Page 29 - Vol. VII #8
P. 29

The dogs were still going crazy, but the doorbell had In the relative quiet we heard another sound, one I stopped. realized had been there the whole time. “What’s that
 Raymond had me by the front of my flannel, his
bleeding hand clenched into a fist. He shook me back The sound came from the utility room where Ray- and forth as he half-dragged me towards the back mond kept the breeding pups and his stash.
of the house. “You keep your fucking hands off the
phone, little girl. You hear me? Don’t you get cute and
try to call the pigs on me.”
The whites of his eyes had a pearly yellow film, spi- dery and bloodshot. Crude blue and red-inked prison tattoos snaked up and down his muscled arms and circled his neck. A skeleton wearing a cowboy hat and a Confederate flag t-shirt stared at me before Ray- mond pushed his face up to mine. He shook me one more time. “Stay here,” he growled, then let me go.
Was Raymond’s three-year-old daughter trapped inside? Had she been there the whole time?
I heard his boots clomping down the hallway.
We ran to the room.
“Jenny. Honey. Open the door,” I called.
“Iwanted to crawl inside and come
out in my own upstairs hallway.”
“Jenny!” Tammy stuck her face near the keyhole. “Aunty Tammy is coming!”
Tammy stuttered. “Jenny. It’s Jenny!”
Then we heard the little Doberman pinscher puppies barking. And Jenny’s cries turned into shrieks.
She didn’t stop wailing. Over the dogs barking, she couldn’t hear me. I shook the door handle. It was locked but the door was cheap.
 Out the kitchen window, I saw a flicker of movement down the alley, behind the Tastee-Freez. I heard sounds from everywhere: sirens, Raymond and Di- nah screaming at each other in the other room. And yet, what I was staring at was the open jar of peanut butter on the counter. I felt ravenous and wanted to eat the whole jar.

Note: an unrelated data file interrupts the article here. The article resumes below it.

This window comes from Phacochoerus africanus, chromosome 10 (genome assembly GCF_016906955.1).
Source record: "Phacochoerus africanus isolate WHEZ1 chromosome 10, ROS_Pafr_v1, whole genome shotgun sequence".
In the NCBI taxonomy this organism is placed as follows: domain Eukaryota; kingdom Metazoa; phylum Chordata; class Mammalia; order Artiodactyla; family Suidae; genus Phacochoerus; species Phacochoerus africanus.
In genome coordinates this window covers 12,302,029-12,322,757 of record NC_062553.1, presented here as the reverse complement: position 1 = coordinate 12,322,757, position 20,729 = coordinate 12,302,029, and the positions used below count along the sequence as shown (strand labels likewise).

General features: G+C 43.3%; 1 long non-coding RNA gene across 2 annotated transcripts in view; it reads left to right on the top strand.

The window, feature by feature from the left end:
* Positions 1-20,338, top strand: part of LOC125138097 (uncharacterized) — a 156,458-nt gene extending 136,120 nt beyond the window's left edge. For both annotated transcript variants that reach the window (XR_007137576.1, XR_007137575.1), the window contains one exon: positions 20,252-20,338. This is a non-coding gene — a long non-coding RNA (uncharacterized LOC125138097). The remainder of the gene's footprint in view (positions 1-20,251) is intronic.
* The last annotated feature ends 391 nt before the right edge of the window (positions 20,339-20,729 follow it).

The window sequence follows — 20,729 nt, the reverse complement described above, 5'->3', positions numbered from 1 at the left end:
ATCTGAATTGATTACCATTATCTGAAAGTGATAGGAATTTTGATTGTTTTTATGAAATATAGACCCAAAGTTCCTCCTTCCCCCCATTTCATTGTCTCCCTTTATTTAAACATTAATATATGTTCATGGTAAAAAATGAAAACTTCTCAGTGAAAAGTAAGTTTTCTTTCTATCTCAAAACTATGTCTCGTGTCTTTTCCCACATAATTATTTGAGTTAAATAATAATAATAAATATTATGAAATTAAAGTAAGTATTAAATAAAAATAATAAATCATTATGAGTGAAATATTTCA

I crawled halfway through and saw the puppies free from their cage. Jenny’s face was pink and shiny, cov- ered in saliva. I reached for Jenny’s tiny red overalls, pulled her through the door, handed her to Tammy. She buried her face in her stepsister’s neck.
Tammy, Lainey, and I stood in the kitchen, not know- ing which way to go.
“Get out! Go!” Tammy said, heading towards the back door with Jenny curled in her arms.
“Oh god!” hissed Tammy under her breath. Her freck- les stood out in waxy relief from her pale face. She clutched my arm in panic.
Lainey and I crept down the long dark hall toward the living room.
“I think Jackson and them are out in the alley,” I whis-
pered to reassure her. “Maybe they already called 911.”
I hoped that Beto and Jackson would do something
even better, call a fire truck or an ambulance, because
they always came when you called. I hoped they would Across the hall was the linen closet with two wooden get help, and not try some heroic rescue mission.
The door was papery thin and it started to come apart with a few quick kicks from our vinyl gym shoes. It shredded into long, splintered pieces.
“Raymond’s in the living room with Mama!” Lainey half-whispered, half-moaned. Even as she said this, we heard shouting and pounding on the front door. We had to get Jenny away from the dogs, out of the apartment.
Raymond was shouting at whoever pounded at the front door.
Then I heard shots from his rifle. “Hail Mary, full of grace, please help us,” I prayed. I knew Jackson and Beto were crazy enough to try to help.
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